Having a baby is no small task. Pregnancy takes a toll on your body and your mind, often wearing down your self-esteem and sense of stability (not to mention your basic bodily functions).
We get it. It’s not always pretty. And that’s okay.
The first step towards getting back your groove postpartum is to accept where you are right now—because it’s a great place to be. Your baby was born, and now it’s time to reclaim your body.
1. Take it one step at a time.
You might be tempted to take on all the advice we’re about to give you overnight. Do yourself (and your newborn baby) a favor, and don’t even think about it. Postpartum recovery, like your pregnancy, will take time.
Along the way, be kind to yourself, celebrate even the smallest amount of progress, and remember that healing takes time.
Treat every day that passes as a win—and don’t be too hard on yourself.
2. Make sleep a priority.
After birth, your new baby can become your whole world. While that can be a beautiful thing, one baby isn’t just one priority. Your baby’s needs will crowd your to-do list, and you might find that your needs take a backseat.
Your health matters, too.
So, make getting quality sleep a priority. On nights when you can’t get a full eight hours in, schedule daytime naps. Or enlist a partner, friend, or family member to take the night shift for you.
If you find falling asleep difficult, foster a mindfulness practice. Begin and end your day with meditation, and you’ll find that sleep will come. Try the Calm app for guided meditations for your mental health.
3. Become more active.
We get it. You feel exhausted, and the idea of exercise does not sound fun when you think about the amount of effort it takes just to stand up.
We’re not telling you to train for a marathon—just get your blood pumping and your body moving. Adding more physical activity into your daily routine will promote better sleep, a better mood, and higher energy levels.
So, discover post-natal yoga flows and gentle workout routines on YouTube or go for walks with your baby in tow. Be gentle and kind with your body as you rehabilitate after birth.
4. Foster healthy relationships.
During pregnancy and after birth, it’s normal to feel stressed out. Don’t let negative or depressive feelings separate you from the people you love the most.
Make it a point to connect (or reconnect) with your closest friends, partner(s), beloved family members, and community members. Spend time with people who will support you on your healing journey.
Isolation can negatively impact both your emotional and physical wellbeing, so be mindful of your tendencies to avoid socialization.
We’re not saying you have to attend that birthday party or say yes to every invitation. But don’t let your friendships wither away.
5. Don’t neglect your sexual health.
Considering everything that just happened down there, it’s okay if having penetrative sex is a repulsive thought to you. And in the spare moments you have between caring for your baby, time alone might sound much, much better than a romp in the sheets. However, your sexual matters, too. And promoting positive sexual practices can get you back to feeling your best after having a baby.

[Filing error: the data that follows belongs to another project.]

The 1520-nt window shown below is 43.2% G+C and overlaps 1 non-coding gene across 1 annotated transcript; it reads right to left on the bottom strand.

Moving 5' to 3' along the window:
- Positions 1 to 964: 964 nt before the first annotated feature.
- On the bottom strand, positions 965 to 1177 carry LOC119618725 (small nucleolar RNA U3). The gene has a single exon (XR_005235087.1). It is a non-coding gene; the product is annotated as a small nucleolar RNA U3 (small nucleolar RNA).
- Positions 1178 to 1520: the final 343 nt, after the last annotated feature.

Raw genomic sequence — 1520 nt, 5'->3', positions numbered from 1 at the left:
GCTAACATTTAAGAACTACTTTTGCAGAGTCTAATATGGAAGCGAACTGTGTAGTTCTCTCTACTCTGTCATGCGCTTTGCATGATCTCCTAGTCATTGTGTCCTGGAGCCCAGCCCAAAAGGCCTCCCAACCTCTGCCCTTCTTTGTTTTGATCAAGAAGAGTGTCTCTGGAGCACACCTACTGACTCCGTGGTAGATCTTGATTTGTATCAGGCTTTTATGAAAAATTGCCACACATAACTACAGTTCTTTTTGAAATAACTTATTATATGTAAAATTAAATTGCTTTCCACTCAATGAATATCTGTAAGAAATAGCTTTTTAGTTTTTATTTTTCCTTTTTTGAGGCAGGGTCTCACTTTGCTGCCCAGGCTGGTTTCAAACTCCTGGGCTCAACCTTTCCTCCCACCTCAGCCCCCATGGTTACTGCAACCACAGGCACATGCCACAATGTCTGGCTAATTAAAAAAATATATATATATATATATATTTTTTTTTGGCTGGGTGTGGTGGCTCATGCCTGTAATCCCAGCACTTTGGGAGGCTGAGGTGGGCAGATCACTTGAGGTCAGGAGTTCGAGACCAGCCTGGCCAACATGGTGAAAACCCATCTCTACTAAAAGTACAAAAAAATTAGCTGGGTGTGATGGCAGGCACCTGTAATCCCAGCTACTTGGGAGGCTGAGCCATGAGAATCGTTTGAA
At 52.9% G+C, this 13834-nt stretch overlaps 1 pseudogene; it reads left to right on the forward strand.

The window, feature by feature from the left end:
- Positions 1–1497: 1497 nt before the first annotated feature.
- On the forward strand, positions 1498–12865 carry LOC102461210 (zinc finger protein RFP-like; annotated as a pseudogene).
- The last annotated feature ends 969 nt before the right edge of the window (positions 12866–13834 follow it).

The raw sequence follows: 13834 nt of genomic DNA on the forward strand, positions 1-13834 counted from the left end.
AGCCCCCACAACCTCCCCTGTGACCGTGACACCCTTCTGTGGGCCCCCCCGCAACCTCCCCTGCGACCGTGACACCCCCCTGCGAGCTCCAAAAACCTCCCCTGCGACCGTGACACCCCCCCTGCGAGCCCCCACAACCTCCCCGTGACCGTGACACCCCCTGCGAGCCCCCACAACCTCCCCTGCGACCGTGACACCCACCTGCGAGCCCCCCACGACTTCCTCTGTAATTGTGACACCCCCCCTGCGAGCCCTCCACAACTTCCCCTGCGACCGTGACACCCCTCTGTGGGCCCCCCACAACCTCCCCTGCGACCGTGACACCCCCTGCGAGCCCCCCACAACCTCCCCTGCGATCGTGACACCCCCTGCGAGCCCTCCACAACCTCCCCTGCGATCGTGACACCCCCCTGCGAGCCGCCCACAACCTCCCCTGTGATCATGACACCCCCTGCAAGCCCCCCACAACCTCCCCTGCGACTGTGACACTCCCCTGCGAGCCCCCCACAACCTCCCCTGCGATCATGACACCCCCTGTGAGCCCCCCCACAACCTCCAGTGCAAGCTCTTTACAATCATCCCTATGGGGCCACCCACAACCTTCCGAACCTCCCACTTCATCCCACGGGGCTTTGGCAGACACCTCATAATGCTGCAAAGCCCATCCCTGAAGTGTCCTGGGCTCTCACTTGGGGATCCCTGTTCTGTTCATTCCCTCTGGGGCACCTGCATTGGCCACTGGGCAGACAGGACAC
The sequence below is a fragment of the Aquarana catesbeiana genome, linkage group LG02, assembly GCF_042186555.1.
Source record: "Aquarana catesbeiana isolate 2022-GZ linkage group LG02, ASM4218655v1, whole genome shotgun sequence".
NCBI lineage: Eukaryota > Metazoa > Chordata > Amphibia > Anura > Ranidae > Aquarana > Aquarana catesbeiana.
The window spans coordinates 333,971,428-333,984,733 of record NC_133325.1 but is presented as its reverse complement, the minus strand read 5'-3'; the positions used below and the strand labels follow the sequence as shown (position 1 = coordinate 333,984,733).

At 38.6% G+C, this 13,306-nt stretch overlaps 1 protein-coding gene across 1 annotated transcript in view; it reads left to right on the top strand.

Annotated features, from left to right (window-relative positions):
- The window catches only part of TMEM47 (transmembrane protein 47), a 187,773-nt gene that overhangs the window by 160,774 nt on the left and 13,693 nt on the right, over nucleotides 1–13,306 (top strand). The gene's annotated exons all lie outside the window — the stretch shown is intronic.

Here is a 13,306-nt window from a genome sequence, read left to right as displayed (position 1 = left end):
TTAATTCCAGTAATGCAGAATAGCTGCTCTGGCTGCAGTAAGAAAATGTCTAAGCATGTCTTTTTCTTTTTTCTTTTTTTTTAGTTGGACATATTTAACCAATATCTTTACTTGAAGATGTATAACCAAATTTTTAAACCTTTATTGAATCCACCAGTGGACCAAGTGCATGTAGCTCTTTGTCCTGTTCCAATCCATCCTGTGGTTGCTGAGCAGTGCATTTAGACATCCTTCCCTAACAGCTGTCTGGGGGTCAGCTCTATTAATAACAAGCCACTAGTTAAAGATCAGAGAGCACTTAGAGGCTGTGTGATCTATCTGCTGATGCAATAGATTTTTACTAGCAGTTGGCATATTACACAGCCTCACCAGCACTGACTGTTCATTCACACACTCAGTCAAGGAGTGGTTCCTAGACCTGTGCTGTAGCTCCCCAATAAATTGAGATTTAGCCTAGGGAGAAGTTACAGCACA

Postpartum sex can:
• promote healing by improving blood flow to your genitals
• strengthen your pelvic floor
• balance your hormones
• improve your mood
• reduce stress
• help you sleep
If sex is unintentionally painful, you should stop and try something else, and don’t try vaginal sex until at least 4-6 weeks after pregnancy.
Intimacy comes in many forms, and trying new things with your partner is a great way to feel connected to them, especially as you heal after birth.
• coregulation exercises where you silently look into each other’s eyes
• tantric massages
• naked cuddling sessions
6. Know when you need help—and ask when you want it.
A lot of people, including new moms, struggle to ask for help. You might feel like you should be able to do everything on your own—but the truth is that you shouldn’t have to.
Ask for help. Negotiate a situation with your partner that takes some of the weight off of your shoulders. Call your family members and ask them to visit you and help out.
Let your friends into your life, even if it feels unnatural at first.
You deserve help, and your baby deserves even more people in their life who love them.
7. Believe that you can and will recover.
As you recover, mindset is half the battle.
Pay attention to the negative thoughts that may cloud your mind—and work towards changing them for the better.
This looks like changing “I can’t do this” into “This is really difficult, and I’m doing the best I can.”
When “I’m never going to get better” turns into “I’m discouraged that my progress is slow, but I can remember that it is steady and it is there,” you’ll find that your negative emotions become much easier to manage.
You are strong. You are capable. And you are a great mom. You’ve got this!
For more information about Women’s Health, or If you’re looking for an OBGYN in the Cincinnati area, call us at 513-241-4774, or schedule your appointment.